According to online news magazine eMarrakech, a young Moroccan was arrested on Friday in Casablanca on charges of posting “insulting caricatures of the Prophet Mohammed on Facebook.” The accused, whose name has not been disclosed, has, according to local newspapers, published cartoons depicting the Prophet in the form of different animals.
21 July 2012
Stories from 21 July 2012
Tunisian netizens react to a Tunisian MP's use of the term "President of the Banana Republic" to refer to interim President Moncef Marzouki, during a heated parliamentary debate.
Mauritanian journalist Obeid Ould Amegn, whose health is in bad condition [Ar], is still in the central prison of the Mauritanian capital Nouakchott. Obeid Ould Amegn, a journalist and an anti-slavery human rights activist, is the vice-president of the Club of Activist Journalists. Mauritanian police had arrested him on April 29, in the capital Nouakchott, after he gave a statement to Al Arabiya TV network regarding those arrested following a book-burning protest.
The Statutory Instrument stipulating the minimum wage payable to domestic servants, shop workers and other general workers is arguably one of the most controversial policies of the 10 months old Patriotic Front (PF) government. This issue has divided Zambian netizens on citizen media and social network sites, those for and those against it, in equal measure.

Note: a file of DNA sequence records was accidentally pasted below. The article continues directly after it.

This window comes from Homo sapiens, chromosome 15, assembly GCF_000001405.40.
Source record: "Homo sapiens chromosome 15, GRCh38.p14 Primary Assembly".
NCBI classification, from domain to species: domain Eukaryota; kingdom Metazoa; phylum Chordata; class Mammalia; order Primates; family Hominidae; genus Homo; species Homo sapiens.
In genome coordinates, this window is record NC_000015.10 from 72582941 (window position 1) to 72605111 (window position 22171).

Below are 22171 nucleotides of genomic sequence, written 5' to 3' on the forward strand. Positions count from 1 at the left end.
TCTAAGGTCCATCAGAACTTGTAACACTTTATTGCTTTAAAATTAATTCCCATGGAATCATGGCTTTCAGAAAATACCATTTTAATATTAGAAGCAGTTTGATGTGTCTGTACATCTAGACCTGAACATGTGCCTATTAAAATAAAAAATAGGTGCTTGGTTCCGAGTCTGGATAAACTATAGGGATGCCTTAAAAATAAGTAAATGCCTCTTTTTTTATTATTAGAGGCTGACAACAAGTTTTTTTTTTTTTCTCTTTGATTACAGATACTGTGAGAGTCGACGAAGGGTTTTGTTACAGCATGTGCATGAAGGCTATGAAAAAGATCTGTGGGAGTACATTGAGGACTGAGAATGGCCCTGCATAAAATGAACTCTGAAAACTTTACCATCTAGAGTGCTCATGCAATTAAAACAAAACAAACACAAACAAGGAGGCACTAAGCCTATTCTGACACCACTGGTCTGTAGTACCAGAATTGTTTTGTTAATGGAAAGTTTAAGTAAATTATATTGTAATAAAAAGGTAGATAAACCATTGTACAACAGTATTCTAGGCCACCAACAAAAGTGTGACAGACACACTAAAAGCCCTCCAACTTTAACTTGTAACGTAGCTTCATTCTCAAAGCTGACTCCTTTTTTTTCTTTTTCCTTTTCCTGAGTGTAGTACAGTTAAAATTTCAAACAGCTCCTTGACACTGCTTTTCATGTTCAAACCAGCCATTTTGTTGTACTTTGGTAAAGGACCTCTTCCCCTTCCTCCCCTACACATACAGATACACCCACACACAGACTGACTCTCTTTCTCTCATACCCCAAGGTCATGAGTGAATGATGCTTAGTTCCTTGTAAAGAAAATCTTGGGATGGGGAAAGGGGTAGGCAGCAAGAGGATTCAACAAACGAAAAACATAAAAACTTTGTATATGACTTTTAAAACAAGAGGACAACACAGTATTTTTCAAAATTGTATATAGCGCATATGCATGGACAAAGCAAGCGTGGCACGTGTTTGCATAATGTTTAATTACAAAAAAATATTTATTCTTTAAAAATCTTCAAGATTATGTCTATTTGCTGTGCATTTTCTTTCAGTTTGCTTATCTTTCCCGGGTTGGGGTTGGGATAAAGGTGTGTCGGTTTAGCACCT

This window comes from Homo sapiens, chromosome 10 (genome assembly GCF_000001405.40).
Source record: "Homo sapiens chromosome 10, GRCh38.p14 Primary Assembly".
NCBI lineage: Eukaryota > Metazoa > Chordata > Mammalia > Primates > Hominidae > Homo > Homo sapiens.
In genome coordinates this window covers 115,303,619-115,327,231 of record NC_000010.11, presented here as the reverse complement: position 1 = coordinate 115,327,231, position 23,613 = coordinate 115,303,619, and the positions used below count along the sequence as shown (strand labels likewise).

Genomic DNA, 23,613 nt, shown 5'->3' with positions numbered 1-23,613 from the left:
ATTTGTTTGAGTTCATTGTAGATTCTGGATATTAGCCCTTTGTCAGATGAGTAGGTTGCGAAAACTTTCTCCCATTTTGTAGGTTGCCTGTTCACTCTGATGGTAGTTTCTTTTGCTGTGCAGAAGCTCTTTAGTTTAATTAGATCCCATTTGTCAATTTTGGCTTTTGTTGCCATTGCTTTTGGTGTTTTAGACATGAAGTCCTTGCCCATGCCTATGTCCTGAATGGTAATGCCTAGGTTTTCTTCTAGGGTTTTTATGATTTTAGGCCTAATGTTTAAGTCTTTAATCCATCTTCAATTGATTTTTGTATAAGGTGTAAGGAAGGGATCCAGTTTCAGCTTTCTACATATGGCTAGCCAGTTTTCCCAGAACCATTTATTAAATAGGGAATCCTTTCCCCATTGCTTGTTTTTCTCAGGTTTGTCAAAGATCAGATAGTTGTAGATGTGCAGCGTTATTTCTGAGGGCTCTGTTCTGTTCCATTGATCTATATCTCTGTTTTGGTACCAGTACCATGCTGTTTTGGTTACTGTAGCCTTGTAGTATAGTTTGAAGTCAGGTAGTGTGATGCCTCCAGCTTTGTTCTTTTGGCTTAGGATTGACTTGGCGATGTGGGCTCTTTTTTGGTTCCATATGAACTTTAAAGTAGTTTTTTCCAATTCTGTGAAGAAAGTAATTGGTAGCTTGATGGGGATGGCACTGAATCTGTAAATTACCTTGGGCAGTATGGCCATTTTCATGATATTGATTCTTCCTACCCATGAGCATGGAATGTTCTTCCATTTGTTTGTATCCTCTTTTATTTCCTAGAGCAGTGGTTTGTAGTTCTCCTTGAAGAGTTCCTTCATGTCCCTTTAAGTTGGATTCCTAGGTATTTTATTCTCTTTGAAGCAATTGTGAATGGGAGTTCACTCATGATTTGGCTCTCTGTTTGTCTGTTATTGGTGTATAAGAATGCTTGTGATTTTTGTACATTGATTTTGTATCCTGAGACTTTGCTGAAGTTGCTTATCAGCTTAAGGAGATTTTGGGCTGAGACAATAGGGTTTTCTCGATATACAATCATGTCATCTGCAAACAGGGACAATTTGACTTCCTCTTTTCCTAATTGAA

On June 12, Moldova’s parliament condemned the Soviet totalitarian communist regime and prohibited the use of the communist symbols, the hammer and sickle. Diana Lungu reports on the online reactions to this important yet belated decision.
A picture says more than a thousand words, the saying goes. An Instagram snapshot that the Russian PM Dmitry Medvedev tweeted as a tacit comment to his visit to Minsk sure does: the "Belarusian Circus."
In the 1990s, William Owen Roberts, a Welsh author and playwright, remarked that writing in Welsh is akin to "writing on the edge of catastrophe". If that is the case, a Welsh language blogger might be half way off the edge already.
The Bangladesh capital Dhaka has been declared as the capital of Islamic culture along with two other cities by the Islamic Educational, Scientific and Cultural Organisation (ISESCO). Dhaka is termed as the city of mosques, but many of the centuries old mosques are in dilapidated state.
During a recent protest march in Lima against the Conga mining project, the monument to the liberator Jose de San Martin was defaced with slogans against the government and the mining project. The media attention, and even in the blogosphere, was more focused on this "graffiti", obscuring the message of the protests.